February 26, 2009

Recently conducted polls among a number of unidentified historians concerning their views about our best and worst presidents reveal certain long-term trends. Not surprisingly Lincoln was at the top of the lists while our Lancaster County native son, James Buchanan, was at the very bottom. Only a few notches above the man nicknamed “€œOld Buck”€ was the clueless W, whom the unidentified historians consider one of our worst presidents ever. FDR placed second and Wilson was sixth or eighth and Truman seventh or eighth, depending on whether one looked at the “€˜liberal”€ or “€œconservative”€™ (that is, neoconservative) polls. Clearly being a Democrat and a skirt-chaser helped one’s presidential ranking since JFK and Clinton, neither of whom did very much else in the White House, both ranked high among the “€œscholars”€ and the populace in different polls.

If there is another pattern here, it is that being a liberal internationalist in foreign policy, an administrative centralizer, and an advocate of massive income redistribution all contribute to high grades for former presidents among establishment historians. The exception, Bush II, was a warlike liberal internationalist and a government centralizer but nonetheless couldn”€™t quite cut it with leftist academics. The reason may have been that Bush kept the more leftist Democrats Gore and Kerry out of the Oval Office. The effect of Bush II was therefore to have prevented the country from moving to the left even more swiftly than it has.

The reverence for Lincoln among liberal and neocon Leftists is driven every day and every way by the racial question. It is hard for me to imagine that NR, The New Republic, or Commentary would have any sympathy for Lincoln’s views on protectionism or give a tinker’s damn about his association with an American Protestant nation-state. (That, by the way, is how Lincoln’s party identified itself and its founder for decades after the Civil War.) Absent the attempt to depict Lincoln as the initiator of the civil rights movement and as the precursor of our current multicultural president, I couldn”€™t imagine that anyone but protectionist nationalists would have any reason to remember our “€œgreatest president.”€

This, mind you, is not an attempt to run down Lincoln. As a public speaker rather than as someone who steered this country into the bloodbath of the Civil War, out of what might have been a miscalculation about the costs of suppressing the Southern secession, Lincoln is a figure of Shakespearean proportions. I admire Lincoln as a speaker and as a tragic historic figure, but I doubt my affinity for to him is related to his present glorification. Whatever his opinions about slavery (which are mine), Lincoln was not really the political precursor of MLK, Obama or (God knows!) FOX News Republicans. I doubt that, any more than his Southern opponents in the War, he would have admired our “€œpost-racist”€ multicultural society. And in all probability Lincoln would have viewed Wilson’s crusade for democracy with the same disgust as Bill Kauffman. Lincoln was a nationalist, and not a liberal internationalist or a half-recovered Trotskyist from Brooklyn.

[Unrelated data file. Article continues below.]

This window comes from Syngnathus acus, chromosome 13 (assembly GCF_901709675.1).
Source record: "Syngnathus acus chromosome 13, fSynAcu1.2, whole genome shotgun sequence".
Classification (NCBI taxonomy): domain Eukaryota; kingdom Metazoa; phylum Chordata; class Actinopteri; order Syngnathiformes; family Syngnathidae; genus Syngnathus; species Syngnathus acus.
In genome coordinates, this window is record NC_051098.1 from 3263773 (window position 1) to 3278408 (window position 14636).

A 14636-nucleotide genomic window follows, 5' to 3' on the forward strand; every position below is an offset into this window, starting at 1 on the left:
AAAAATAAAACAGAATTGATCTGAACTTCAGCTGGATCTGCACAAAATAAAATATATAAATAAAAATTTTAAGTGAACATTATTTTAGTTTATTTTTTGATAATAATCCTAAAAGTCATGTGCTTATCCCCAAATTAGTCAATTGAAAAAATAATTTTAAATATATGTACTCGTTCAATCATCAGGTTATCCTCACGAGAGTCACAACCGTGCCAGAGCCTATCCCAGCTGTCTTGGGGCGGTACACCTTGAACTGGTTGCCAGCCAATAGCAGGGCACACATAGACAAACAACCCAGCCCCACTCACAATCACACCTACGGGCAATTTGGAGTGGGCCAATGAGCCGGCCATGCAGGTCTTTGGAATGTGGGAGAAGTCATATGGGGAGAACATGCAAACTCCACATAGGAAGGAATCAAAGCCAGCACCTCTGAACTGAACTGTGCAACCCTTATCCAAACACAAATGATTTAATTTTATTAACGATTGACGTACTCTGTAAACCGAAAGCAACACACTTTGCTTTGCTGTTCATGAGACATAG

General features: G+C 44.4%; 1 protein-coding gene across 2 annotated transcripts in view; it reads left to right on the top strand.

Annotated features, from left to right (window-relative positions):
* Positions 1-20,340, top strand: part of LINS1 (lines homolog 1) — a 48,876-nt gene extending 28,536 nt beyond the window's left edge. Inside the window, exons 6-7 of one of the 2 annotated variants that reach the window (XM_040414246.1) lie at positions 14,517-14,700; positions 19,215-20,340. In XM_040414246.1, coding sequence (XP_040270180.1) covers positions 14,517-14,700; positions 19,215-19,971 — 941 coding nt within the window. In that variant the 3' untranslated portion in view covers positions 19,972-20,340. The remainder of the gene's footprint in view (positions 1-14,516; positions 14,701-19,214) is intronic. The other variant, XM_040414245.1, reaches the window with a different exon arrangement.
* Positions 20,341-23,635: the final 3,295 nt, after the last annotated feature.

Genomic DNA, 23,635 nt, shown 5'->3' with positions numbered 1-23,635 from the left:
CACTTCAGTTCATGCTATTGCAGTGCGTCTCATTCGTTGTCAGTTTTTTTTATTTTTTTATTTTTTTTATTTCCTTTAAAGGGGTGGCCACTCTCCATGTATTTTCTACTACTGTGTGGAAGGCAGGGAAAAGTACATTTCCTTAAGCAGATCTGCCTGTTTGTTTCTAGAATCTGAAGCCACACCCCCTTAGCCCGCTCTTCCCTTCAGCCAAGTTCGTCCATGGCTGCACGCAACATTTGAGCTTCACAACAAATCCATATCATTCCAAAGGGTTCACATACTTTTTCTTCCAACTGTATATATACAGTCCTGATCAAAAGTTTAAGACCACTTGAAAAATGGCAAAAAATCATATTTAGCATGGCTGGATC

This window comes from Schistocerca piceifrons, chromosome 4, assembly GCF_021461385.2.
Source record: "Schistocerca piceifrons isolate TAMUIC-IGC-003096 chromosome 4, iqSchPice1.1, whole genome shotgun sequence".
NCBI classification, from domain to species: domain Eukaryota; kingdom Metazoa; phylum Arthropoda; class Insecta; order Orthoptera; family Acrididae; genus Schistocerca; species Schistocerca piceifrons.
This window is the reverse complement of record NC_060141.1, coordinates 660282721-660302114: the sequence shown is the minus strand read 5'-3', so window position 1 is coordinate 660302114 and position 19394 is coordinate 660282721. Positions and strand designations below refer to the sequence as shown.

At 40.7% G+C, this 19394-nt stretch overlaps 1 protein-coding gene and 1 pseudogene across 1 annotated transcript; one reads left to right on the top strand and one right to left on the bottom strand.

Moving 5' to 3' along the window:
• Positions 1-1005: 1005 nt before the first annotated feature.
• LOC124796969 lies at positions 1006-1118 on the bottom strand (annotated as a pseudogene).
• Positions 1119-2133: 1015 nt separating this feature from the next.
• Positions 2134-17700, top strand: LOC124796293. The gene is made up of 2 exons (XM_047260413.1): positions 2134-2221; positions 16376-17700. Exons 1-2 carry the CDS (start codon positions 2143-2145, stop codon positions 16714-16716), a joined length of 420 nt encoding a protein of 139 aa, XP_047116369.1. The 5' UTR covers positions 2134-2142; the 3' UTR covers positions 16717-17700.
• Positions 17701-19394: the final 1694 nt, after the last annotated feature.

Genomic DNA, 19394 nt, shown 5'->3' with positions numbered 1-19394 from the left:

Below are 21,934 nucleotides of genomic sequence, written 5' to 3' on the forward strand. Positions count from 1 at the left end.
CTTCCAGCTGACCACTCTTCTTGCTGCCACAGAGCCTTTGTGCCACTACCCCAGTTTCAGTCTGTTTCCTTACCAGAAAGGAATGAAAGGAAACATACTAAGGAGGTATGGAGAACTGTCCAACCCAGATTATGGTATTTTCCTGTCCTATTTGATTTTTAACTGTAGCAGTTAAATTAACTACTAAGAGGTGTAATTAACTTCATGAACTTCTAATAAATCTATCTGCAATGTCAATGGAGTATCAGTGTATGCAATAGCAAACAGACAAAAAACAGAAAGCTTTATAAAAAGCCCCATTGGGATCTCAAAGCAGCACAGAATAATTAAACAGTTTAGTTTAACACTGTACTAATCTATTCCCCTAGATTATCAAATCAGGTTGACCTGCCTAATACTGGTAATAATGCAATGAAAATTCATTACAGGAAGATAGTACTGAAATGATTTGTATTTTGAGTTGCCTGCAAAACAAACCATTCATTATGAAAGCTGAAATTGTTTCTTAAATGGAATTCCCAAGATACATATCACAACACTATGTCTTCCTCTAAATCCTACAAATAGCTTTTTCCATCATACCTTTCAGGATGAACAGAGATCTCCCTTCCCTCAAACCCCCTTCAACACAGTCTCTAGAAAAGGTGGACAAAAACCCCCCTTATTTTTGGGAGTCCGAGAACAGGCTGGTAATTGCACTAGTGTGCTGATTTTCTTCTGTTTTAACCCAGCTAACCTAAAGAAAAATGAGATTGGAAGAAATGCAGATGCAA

On the basis of recent polls that rank presidents (an aggregate of which is available at Wikipedia), it seems those polls conducted by “€œliberals”€ and “€œconservatives”€ are virtually indistinguishable in most of their key rankings. Both of them show deep reverence for Lincoln, FDR, Wilson and other activist presidents. But they also take note of Washington as the first president and place him in second or third spot.

The public, by contrast, has far less respect for the American founder. It pays to look at its sovereign choice after one has digested one’s meal. JFK usually finishes in third place, just trailing Lincoln and FDR, and in some polls, Washington doesn”€™t even make it as far as the top ten. In Gallup, Quinnipiac, and Washington Post polls, moreover, it seems that the public has no idea who the U.S. presidents were before the 1980s, although they claim to adore Lincoln, FDR, and John F. Kennedy, which may be a product of their public school lessons in selective history. (Bush, Sr. consistently places in the top ten in popular polls.)

For anyone trying to figure out why our latest presidential race featured the major party candidates we were given and resulted in the electoral victory that came about, I would urge that person to study the latest polls on ranking the presidents. These poll results confirm my view that the late Christopher Lasch got it all wrong when he asserted that unlike the rich and famous, the “€œordinary people”€ still embody Christian bourgeois virtues. By now it has become anachronistic even to speak of “€œthe people.”€ Our multiculturally educated consumer population doesn”€™t even have those homespun truths that Mencken once mocked the simple folk for embracing with excessive zeal. Indeed those who consume in our global democracy no longer even have founding fathers to look back to. They now have the media recreation of Camelot to celebrate, and of course gay porno films in which Sean Penn, playing a homosexual public official, gives open-mouth kisses to his lover. Why read up on Washington when one could enjoy these other activities?


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